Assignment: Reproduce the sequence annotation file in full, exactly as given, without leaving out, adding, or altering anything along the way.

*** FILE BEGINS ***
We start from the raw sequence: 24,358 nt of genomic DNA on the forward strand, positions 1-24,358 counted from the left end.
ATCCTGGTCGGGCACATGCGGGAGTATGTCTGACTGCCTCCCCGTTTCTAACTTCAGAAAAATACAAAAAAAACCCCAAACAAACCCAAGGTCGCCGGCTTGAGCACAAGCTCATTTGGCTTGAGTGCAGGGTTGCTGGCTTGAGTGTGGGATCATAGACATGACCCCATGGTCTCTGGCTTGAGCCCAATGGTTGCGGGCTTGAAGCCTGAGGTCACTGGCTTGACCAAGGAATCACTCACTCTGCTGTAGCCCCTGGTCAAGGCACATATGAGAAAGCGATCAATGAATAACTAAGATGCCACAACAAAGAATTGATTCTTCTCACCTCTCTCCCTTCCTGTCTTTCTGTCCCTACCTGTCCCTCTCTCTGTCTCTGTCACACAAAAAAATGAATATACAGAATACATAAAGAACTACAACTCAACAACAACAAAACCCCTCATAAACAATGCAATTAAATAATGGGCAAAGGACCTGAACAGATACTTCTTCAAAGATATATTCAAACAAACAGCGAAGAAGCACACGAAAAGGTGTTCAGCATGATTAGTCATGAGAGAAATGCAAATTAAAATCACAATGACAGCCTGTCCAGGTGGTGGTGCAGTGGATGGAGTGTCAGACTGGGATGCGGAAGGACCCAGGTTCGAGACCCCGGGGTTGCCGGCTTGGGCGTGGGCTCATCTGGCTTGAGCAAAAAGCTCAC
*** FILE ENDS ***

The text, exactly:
We start from the raw sequence: 24,358 nt of genomic DNA on the forward strand, positions 1-24,358 counted from the left end.
ATCCTGGTCGGGCACATGCGGGAGTATGTCTGACTGCCTCCCCGTTTCTAACTTCAGAAAAATACAAAAAAAACCCCAAACAAACCCAAGGTCGCCGGCTTGAGCACAAGCTCATTTGGCTTGAGTGCAGGGTTGCTGGCTTGAGTGTGGGATCATAGACATGACCCCATGGTCTCTGGCTTGAGCCCAATGGTTGCGGGCTTGAAGCCTGAGGTCACTGGCTTGACCAAGGAATCACTCACTCTGCTGTAGCCCCTGGTCAAGGCACATATGAGAAAGCGATCAATGAATAACTAAGATGCCACAACAAAGAATTGATTCTTCTCACCTCTCTCCCTTCCTGTCTTTCTGTCCCTACCTGTCCCTCTCTCTGTCTCTGTCACACAAAAAAATGAATATACAGAATACATAAAGAACTACAACTCAACAACAACAAAACCCCTCATAAACAATGCAATTAAATAATGGGCAAAGGACCTGAACAGATACTTCTTCAAAGATATATTCAAACAAACAGCGAAGAAGCACACGAAAAGGTGTTCAGCATGATTAGTCATGAGAGAAATGCAAATTAAAATCACAATGACAGCCTGTCCAGGTGGTGGTGCAGTGGATGGAGTGTCAGACTGGGATGCGGAAGGACCCAGGTTCGAGACCCCGGGGTTGCCGGCTTGGGCGTGGGCTCATCTGGCTTGAGCAAAAAGCTCAC